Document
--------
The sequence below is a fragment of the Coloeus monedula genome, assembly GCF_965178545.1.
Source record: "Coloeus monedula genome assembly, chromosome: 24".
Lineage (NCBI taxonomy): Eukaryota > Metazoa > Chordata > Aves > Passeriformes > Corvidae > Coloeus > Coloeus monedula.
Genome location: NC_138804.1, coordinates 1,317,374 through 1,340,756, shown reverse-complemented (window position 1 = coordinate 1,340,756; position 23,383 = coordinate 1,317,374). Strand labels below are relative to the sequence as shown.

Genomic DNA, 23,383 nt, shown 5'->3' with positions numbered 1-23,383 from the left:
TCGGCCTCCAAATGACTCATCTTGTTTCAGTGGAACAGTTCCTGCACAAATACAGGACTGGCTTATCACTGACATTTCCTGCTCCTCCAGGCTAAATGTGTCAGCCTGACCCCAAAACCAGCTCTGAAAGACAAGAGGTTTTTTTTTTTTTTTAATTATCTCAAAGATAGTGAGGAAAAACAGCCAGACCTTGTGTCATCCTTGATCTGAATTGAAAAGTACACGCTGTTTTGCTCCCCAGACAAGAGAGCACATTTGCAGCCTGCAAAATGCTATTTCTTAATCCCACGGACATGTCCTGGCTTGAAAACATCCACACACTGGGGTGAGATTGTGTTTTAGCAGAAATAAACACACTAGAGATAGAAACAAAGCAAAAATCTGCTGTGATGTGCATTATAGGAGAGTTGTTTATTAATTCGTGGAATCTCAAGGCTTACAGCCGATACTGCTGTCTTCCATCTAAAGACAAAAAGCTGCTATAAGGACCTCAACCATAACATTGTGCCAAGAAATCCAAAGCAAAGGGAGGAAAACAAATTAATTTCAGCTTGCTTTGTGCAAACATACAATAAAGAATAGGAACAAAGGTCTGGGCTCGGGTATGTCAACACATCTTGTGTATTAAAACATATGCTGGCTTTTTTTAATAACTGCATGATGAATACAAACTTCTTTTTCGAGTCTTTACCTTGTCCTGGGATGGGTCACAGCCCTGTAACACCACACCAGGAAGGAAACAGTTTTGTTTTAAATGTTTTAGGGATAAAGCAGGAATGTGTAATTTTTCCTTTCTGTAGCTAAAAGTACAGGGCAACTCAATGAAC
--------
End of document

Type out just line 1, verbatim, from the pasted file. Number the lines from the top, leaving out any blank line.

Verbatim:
The sequence below is a fragment of the Coloeus monedula genome, assembly GCF_965178545.1.